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Roseville passes fines for hosts of underage drinkers

Kathryn Sobczak, a Placer County youth commissioner, appeals to the Roseville City Council to pass an ordinance allowing the city to fine homeowners who allow underage visitors to drink alcohol.
Kathryn Sobczak, a Placer County youth commissioner, appeals to the Roseville City Council to pass an ordinance allowing the city to fine homeowners who allow underage visitors to drink alcohol. mbaksh@sacbee.com

Adults who allow underage visitors to their homes to drink alcohol can be fined under an ordinance adopted by the Roseville City Council on Wednesday.

Council members voted 4-1 in favor of the so-called “social host” ordinance. The city joins about 150 jurisdictions across the country that have adopted such ordinances, including the neighboring city of Rocklin. Sacramento County and city adopted ordinances in 2010.

Roseville’s version allows police to issue $500 fines for a first offense, $750 for a second offense and $1,000 for a third. Police can fine a host if one or more minors possesses or consumes alcohol or drugs on their premises.

Members of the Roseville Police Department and the Placer County Youth Commission, which backed the ordinance, said it’s aimed at educating people.

“This isn’t about punishment,” said Placer County youth commissioner Caitlyn Jordan, 16. “It’s about changing social norms.”

From permanent brain damage to death from alcohol poisoning, the consequences of underage drinking are well-documented by agencies like the Centers for Disease Control and Prevention. But according to the California Healthy Kids Survey, less than half of ninth- to 11th-graders said their parents or guardians had spoken to them about the risks of underage drinking in the past year.

Concerned that the law would be counterproductive by discouraging reports of underage drinking, Councilwoman Pauline Roccucci cast the sole no vote.

“We have good state laws already, and I’m just afraid they may not call you,” Roccucci said to Roseville police Sgt. Jason Bosworth, who presented the case for the ordinance.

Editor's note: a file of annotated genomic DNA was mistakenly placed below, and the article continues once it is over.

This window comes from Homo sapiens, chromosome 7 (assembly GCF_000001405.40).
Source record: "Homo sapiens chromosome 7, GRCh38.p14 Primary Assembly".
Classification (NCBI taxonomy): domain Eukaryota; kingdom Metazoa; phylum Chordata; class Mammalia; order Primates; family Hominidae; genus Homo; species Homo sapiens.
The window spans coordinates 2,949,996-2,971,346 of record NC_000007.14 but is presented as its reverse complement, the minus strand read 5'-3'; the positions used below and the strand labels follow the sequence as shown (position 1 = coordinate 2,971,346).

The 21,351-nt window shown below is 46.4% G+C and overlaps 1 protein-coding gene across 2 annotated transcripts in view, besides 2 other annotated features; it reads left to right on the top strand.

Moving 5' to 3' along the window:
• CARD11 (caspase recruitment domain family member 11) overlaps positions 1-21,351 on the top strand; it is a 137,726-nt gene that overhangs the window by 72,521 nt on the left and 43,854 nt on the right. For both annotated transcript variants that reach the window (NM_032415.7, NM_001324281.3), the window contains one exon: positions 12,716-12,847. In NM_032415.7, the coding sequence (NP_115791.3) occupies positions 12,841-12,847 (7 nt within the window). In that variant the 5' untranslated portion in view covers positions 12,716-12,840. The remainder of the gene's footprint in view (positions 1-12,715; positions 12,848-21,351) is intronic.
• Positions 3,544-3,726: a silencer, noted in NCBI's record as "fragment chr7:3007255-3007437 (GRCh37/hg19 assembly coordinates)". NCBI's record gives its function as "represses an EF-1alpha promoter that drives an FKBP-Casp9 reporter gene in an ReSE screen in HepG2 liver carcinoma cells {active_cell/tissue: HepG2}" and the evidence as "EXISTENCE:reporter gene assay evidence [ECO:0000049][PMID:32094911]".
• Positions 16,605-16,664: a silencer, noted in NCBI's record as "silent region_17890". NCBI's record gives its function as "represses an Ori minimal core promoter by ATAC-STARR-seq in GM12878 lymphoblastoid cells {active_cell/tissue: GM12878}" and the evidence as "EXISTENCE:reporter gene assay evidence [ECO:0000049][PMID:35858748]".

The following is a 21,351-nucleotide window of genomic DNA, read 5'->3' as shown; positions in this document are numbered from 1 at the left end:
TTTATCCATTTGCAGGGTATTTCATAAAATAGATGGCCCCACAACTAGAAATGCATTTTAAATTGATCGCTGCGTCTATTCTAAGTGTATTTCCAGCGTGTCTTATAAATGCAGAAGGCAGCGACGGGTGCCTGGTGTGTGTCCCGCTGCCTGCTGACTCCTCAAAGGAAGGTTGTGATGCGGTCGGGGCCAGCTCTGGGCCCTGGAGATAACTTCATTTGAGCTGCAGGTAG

Bosworth said that those people would be unlikely to call anyway. On the contrary, he said he expects the ordinance will remove the stigma associated with the criminal code and foster much-needed education through partnership with local schools.

“It’s just one more tool in our tool belt to help protect our kids,” he said, adding that with the state law, police are required to prove that a specific individual provided the alcohol, whereas the new ordinance would allow them to say: “You’re the homeowner; you’re responsible.”

Councilwoman Bonnie Gore said she originally shared some of Roccucci’s concerns but decided to vote in favor after Bosworth made adjustments to the ordinance by including exceptions for hosts calling in medical emergencies – those hosts would not be fined – and after hearing the concerns of the youths.

Members of the Placer County Youth Commission came forward one by one to offer reasons for the council to act.

“It’s about the good kid who gets pressured into hosting a party when their parents are gone,” said Placer County youth commissioner Kathryn Sobczak, 16.

Another student spoke of the parents of football players who provided beer and two bottles of Jack Daniels for a party after a winning game.

In a huddle outside the City Council chambers after the meeting, the members of the Placer County Youth Commission celebrated their victory and looked to their next steps. “We’ll take on Lincoln or Loomis next,” Sobczak said. “We’re really excited.”

Exceptions in the Roseville law also account for parents who serve alcohol to their own children at family or religious gatherings, and for parents who provide marijuana to their children under the state’s medical marijuana laws.

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